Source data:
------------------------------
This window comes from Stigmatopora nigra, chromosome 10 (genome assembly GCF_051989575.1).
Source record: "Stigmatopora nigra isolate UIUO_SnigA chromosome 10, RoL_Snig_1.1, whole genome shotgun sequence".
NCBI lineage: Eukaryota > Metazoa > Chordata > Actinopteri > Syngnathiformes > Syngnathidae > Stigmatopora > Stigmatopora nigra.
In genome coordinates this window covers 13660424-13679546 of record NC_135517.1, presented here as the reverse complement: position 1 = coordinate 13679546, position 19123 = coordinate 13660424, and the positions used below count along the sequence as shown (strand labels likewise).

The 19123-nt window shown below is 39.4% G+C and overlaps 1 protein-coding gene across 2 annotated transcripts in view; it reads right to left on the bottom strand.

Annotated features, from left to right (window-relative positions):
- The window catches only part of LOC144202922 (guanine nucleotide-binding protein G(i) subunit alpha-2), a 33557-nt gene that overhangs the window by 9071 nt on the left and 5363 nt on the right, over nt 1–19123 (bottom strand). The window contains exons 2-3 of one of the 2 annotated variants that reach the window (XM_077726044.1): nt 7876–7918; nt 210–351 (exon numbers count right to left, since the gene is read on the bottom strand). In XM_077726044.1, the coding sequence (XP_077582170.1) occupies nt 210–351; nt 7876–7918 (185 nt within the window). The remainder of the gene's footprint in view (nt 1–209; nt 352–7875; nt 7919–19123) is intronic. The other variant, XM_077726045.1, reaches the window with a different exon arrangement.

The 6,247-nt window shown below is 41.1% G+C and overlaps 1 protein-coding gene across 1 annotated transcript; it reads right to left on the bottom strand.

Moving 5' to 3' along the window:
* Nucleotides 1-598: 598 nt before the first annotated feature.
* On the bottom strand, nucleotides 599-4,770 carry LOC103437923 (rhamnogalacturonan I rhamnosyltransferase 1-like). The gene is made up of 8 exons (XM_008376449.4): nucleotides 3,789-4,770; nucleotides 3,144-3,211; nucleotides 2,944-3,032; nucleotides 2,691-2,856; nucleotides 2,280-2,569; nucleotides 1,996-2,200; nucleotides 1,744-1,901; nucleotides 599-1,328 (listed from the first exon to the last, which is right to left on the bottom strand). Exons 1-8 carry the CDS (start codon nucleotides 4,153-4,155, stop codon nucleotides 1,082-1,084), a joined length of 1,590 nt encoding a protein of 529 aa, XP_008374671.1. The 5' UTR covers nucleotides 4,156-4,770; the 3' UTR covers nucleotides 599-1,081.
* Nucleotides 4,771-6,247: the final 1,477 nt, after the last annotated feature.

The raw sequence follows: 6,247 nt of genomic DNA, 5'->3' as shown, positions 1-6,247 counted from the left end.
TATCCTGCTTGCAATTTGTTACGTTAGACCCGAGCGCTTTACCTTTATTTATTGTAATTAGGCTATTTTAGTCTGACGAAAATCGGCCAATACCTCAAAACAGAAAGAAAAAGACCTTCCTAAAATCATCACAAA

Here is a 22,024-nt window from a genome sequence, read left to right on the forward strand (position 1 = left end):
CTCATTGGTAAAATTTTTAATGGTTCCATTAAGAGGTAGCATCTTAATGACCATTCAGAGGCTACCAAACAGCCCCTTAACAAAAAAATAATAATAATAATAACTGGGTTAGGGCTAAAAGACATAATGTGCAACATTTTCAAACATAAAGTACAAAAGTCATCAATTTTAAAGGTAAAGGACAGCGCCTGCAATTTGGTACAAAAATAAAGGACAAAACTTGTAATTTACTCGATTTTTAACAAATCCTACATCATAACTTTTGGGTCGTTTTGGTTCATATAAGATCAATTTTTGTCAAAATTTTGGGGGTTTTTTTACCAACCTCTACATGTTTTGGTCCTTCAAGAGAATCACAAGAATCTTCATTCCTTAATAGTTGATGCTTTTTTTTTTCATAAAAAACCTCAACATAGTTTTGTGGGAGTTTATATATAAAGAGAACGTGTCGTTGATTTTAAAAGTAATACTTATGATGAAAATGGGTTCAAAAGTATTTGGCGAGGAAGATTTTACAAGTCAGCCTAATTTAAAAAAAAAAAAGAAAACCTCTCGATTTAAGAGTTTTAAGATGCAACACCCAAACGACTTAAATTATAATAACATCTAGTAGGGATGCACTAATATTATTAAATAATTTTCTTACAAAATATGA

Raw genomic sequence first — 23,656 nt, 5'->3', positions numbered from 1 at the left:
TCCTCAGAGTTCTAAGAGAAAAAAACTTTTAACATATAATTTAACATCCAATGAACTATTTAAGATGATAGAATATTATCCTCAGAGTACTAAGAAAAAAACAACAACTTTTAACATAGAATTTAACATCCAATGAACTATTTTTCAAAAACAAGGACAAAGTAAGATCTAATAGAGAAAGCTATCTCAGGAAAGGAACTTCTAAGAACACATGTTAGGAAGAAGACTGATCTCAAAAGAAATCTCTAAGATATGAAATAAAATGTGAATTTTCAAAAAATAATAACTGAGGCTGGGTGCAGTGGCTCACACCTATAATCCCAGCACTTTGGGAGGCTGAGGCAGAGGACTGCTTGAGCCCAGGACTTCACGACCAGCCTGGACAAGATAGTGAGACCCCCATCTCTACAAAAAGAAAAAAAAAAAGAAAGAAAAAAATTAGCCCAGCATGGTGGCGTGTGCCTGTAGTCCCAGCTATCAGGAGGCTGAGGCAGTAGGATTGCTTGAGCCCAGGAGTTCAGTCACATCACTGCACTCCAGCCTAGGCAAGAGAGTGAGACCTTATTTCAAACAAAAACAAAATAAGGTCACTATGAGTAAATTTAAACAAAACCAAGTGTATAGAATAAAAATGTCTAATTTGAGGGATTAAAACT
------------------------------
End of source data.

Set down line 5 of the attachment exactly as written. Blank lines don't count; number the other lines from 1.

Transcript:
The 19123-nt window shown below is 39.4% G+C and overlaps 1 protein-coding gene across 2 annotated transcripts in view; it reads right to left on the bottom strand.